Nothing Short of a Top-Down Shakeup Can Save IBM Stock

IBM stock - Nothing Short of a Top-Down Shakeup Can Save IBM Stock

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The struggles continue for International Business Machines (NYSE:IBM). The tech dinosaur just keeps dogging its way along and its stock price has greatly lagged that of its peers. Down 10% since reporting earnings on Tuesday after the close, IBM stock is now down 15% on the year.

While shares are up 43% over the past ten years, consider that that includes a rally out of the depths of the Great Recession. The truth is, Big Blue continues to lag many of its large cap peers. The PowerShares QQQ ETF Trust (NASDAQ:QQQ) is up almost 450% over the past decade, highlighting the underperformance.

IBM has let Microsoft (NASDAQ:MSFT), Alphabet (NASDAQ:GOOGL, NASDAQ:GOOG), Amazon (NASDAQ:AMZN), Salesforce (NASDAQ:CRM) and others beat it to the punch when it comes to the cloud and cloud services. As a result, these companies (and many smaller ones) have enjoyed massive gains over the last few years while IBM stock has struggled mightily.

Granted IBM has made strides in artificial intelligence and commercial cloud applications. But had it made a series of strategic acquisitions rather than dump billions upon billions of dollars into its buyback plan, investors would be much more forgiving to the name now.

Valuing IBM Stock

In the company’s fiscal third quarter, IBM beat earnings estimates of $3.42 per share by two cents, but missed on revenue expectations. Sales of $18.76 billion came up $330 million short of expectations and declined 2% year-over-year (YoY).

IBM missing revenue estimates is nothing new, but it highlights that, despite how robust the technology industry remains, IBM simply refuses to take part. I have nothing against the current management team, but maybe it’s time for a C-suite shakeup.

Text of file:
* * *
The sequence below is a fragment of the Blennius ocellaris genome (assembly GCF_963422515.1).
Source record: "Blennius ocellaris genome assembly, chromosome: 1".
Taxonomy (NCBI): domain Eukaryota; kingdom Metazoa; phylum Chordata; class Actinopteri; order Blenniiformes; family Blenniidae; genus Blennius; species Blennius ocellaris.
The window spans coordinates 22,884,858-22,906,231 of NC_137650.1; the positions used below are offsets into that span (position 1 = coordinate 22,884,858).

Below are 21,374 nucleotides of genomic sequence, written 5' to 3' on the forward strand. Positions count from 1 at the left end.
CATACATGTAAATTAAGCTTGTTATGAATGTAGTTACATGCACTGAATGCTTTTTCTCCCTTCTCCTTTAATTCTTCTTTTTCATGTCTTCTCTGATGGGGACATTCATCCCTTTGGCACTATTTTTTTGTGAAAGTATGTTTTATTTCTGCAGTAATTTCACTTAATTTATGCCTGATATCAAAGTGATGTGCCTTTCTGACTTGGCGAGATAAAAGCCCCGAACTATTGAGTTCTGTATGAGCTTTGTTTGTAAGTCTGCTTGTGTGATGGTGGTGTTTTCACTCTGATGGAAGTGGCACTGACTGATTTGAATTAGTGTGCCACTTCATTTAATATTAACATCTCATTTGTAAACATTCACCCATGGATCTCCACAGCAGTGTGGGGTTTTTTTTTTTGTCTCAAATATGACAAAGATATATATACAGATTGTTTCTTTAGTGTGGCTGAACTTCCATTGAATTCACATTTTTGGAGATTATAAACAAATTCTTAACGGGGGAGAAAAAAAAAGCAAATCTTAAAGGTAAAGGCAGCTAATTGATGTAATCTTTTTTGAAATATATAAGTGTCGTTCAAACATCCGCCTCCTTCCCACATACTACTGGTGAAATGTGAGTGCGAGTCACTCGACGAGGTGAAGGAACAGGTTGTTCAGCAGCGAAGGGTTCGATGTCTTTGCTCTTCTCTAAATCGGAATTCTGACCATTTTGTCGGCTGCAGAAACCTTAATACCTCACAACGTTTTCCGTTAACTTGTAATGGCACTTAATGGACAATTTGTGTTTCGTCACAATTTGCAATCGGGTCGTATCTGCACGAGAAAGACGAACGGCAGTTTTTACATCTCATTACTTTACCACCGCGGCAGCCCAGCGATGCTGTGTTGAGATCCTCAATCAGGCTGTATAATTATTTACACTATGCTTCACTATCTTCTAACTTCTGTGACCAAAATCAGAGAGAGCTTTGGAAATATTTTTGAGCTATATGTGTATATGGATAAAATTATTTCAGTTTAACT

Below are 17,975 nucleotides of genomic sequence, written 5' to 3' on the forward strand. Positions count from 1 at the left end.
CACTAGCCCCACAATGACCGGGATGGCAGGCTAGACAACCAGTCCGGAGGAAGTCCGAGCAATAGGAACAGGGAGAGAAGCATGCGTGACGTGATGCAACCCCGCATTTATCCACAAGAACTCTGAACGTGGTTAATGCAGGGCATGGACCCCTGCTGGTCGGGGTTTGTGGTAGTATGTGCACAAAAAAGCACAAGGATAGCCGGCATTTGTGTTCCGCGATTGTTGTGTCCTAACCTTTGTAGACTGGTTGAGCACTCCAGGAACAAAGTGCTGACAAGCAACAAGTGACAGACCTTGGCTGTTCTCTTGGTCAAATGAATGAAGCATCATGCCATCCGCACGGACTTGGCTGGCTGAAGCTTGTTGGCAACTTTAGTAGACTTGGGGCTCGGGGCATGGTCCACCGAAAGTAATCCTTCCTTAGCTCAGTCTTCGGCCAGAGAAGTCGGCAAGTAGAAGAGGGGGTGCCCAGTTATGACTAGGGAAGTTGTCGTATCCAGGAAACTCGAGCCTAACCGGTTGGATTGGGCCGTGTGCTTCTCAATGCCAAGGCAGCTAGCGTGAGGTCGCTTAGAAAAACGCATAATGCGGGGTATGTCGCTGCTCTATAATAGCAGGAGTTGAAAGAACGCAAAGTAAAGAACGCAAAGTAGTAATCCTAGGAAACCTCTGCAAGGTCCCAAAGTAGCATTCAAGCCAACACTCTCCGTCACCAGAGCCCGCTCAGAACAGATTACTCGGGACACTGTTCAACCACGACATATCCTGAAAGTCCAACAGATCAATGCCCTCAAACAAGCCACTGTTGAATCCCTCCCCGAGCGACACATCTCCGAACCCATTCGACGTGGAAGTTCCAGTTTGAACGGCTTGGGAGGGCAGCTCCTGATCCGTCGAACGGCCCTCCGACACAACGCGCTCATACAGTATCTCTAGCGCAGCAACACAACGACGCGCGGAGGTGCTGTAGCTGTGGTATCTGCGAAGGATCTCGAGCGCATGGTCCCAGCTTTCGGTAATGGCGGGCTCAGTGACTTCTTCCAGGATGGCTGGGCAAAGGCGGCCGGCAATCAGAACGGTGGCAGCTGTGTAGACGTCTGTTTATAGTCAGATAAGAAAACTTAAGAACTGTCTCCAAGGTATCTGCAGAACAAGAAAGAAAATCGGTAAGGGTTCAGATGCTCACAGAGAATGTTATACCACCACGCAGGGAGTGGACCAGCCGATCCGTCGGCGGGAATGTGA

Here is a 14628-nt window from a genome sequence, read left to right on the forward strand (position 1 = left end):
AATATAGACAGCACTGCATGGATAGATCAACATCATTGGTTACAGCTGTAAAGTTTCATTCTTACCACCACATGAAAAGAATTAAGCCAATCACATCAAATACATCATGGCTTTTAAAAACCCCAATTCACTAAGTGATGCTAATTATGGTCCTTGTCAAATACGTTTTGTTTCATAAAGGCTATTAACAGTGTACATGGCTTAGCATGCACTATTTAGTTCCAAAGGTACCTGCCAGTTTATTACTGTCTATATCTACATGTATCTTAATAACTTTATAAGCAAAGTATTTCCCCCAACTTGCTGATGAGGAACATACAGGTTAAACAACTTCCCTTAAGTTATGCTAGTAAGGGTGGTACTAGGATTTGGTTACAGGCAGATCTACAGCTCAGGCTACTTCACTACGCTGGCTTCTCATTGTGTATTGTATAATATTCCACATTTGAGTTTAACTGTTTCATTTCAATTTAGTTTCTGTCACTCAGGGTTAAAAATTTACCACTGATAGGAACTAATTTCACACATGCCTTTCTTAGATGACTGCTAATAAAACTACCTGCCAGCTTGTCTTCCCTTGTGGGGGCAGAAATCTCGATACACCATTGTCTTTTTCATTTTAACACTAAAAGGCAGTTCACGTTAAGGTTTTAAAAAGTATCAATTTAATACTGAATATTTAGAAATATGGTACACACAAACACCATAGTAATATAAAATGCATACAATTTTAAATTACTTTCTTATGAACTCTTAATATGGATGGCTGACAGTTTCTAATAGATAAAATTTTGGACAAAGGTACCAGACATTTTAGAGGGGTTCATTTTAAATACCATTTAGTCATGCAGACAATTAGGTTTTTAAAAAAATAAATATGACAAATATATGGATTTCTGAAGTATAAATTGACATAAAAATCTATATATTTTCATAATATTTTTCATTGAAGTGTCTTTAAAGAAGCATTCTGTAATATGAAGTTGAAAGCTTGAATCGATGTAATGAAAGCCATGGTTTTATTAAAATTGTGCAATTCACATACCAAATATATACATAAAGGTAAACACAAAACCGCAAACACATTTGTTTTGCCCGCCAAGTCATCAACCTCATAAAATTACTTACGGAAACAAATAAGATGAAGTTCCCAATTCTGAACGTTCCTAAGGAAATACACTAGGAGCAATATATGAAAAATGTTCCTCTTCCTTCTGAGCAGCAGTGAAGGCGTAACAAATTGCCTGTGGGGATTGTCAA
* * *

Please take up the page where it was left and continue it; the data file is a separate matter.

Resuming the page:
Forecasts call for revenue growth of just 1% for fiscal 2018. Given that sales declined YoY for 22 straight quarters; yeah, 22 straight. That’s more than five years! An eventual rebound was bound to happen. The fact that expectations only call for a 1% bump is borderline pathetic, but the fact that estimates call for a 50 basis point decline in fiscal 2019 should induce even more nausea.

I hate to sound like such a jerk, but what exactly are investors supposed to get excited about at this point? It’s not sales growth and given that IBM is only expected to grow earnings 1% this year and 1.5% next year, the bottom line isn’t very enticing either. That’s good for about 9.5 times current earnings and honestly I can’t make the case for a higher valuation.

A frightening realization? IBM had revenue of $92.7 billion in 2014. In 2017, that shrank to just $79.1 billion, a decline of almost 15%. Operating income has been more than decimated, falling about 40% during the same period. There’s no growth, no strength, nothing. Comparatively, Alphabet had sales of $66 billion in 2014, two-thirds of IBM’s total. In 2017, that sum had nearly doubled to $110.9 billion.

Trading IBM Stock

chart of IBM stock
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Source: Chart courtesy of

The problem that IBM has? Even good growth in its smaller segments can’t move the needle much, as moving this legacy giant is like turning around an aircraft carrier. For all the flaws on its income statement, its balance sheet is actually pretty strong.

It’s my view that IBM would highly benefit from some M&A activity and new leadership. Think Microsoft when Satya Nadella took over for Steve Ballmer.

Anyway, how do we trade this dog?

Below this $135 support range and IBM stock is not looking good. I don’t have a problem with buying stock into support, but support needs to hold in order to make it a long candidate. That is not the case and now teetering on $130, I’m certainly not rushing in to buy the name. Below $130 and more downside becomes possible.

If IBM gets back over $135, maybe bottom-fishing it is worthwhile, perhaps on a rebound back to downtrend resistance. The issue is, if IBM is going to get there, it’s going to need a market-wide rebound to do it. The large cap names above will surely outperform IBM over that stretch.

Bret Kenwell is the manager and author of Future Blue Chips and is on Twitter @BretKenwell. As of this writing, Bret Kenwell was long GOOGL and CRM. 

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